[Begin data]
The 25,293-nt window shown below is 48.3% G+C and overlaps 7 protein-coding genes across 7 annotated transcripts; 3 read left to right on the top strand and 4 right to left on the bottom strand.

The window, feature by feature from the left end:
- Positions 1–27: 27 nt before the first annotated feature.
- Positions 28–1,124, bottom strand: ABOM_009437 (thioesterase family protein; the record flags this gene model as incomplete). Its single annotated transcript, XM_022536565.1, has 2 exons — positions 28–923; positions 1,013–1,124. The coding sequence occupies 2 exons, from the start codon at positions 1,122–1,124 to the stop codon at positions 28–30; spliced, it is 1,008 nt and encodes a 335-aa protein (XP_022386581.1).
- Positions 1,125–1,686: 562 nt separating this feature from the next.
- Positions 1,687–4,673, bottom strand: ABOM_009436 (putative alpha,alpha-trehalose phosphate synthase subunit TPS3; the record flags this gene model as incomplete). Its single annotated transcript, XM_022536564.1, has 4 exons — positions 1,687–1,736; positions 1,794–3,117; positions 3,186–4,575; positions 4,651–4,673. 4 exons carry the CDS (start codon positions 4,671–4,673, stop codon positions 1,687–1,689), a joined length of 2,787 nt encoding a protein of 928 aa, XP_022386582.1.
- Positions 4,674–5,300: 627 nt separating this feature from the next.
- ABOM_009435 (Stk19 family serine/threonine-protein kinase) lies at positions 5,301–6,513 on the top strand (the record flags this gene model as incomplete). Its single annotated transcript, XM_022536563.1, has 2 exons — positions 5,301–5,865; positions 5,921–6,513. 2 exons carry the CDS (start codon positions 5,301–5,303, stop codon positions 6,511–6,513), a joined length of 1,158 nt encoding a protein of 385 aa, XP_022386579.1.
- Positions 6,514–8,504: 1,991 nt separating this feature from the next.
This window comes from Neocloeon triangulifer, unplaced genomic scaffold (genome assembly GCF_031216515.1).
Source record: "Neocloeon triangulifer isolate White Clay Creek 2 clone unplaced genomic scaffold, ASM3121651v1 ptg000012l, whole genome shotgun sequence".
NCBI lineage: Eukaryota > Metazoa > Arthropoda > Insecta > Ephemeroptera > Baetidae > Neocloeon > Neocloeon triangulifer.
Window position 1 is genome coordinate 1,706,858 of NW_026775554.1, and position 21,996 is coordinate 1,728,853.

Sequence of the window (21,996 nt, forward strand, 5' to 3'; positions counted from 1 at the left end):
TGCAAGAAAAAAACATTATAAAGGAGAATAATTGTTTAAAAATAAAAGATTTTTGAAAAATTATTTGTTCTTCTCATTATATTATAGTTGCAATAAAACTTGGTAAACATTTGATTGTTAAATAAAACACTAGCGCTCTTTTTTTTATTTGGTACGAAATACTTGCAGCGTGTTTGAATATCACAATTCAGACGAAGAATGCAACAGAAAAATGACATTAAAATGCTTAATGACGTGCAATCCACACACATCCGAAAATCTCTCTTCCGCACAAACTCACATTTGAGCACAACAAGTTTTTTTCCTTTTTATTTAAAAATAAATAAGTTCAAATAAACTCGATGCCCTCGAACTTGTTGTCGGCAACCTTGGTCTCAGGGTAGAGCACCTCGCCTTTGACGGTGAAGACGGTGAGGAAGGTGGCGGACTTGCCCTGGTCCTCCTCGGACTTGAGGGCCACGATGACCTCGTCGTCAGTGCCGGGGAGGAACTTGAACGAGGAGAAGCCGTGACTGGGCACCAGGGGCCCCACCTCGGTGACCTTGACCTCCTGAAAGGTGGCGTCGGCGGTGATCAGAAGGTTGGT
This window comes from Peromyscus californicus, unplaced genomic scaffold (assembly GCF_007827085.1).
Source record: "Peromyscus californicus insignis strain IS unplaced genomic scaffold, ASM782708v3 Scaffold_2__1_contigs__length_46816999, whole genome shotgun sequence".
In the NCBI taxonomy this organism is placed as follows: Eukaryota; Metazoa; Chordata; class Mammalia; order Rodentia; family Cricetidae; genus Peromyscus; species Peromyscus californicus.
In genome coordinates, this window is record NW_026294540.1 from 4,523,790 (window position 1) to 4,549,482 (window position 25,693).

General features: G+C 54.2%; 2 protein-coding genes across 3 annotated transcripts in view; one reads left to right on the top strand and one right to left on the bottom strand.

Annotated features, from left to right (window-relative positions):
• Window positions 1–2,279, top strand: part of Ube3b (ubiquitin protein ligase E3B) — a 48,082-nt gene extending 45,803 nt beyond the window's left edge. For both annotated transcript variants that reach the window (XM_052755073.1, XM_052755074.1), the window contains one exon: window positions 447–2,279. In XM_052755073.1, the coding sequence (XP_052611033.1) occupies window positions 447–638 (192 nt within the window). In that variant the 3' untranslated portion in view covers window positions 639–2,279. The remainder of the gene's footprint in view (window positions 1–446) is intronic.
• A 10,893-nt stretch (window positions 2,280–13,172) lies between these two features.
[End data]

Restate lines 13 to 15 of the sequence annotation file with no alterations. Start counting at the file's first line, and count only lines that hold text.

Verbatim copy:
Window position 1 is genome coordinate 1,706,858 of NW_026775554.1, and position 21,996 is coordinate 1,728,853.

Sequence of the window (21,996 nt, forward strand, 5' to 3'; positions counted from 1 at the left end):
TGCAAGAAAAAAACATTATAAAGGAGAATAATTGTTTAAAAATAAAAGATTTTTGAAAAATTATTTGTTCTTCTCATTATATTATAGTTGCAATAAAACTTGGTAAACATTTGATTGTTAAATAAAACACTAGCGCTCTTTTTTTTATTTGGTACGAAATACTTGCAGCGTGTTTGAATATCACAATTCAGACGAAGAATGCAACAGAAAAATGACATTAAAATGCTTAATGACGTGCAATCCACACACATCCGAAAATCTCTCTTCCGCACAAACTCACATTTGAGCACAACAAGTTTTTTTCCTTTTTATTTAAAAATAAATAAGTTCAAATAAACTCGATGCCCTCGAACTTGTTGTCGGCAACCTTGGTCTCAGGGTAGAGCACCTCGCCTTTGACGGTGAAGACGGTGAGGAAGGTGGCGGACTTGCCCTGGTCCTCCTCGGACTTGAGGGCCACGATGACCTCGTCGTCAGTGCCGGGGAGGAACTTGAACGAGGAGAAGCCGTGACTGGGCACCAGGGGCCCCACCTCGGTGACCTTGACCTCCTGAAAGGTGGCGTCGGCGGTGATCAGAAGGTTGGT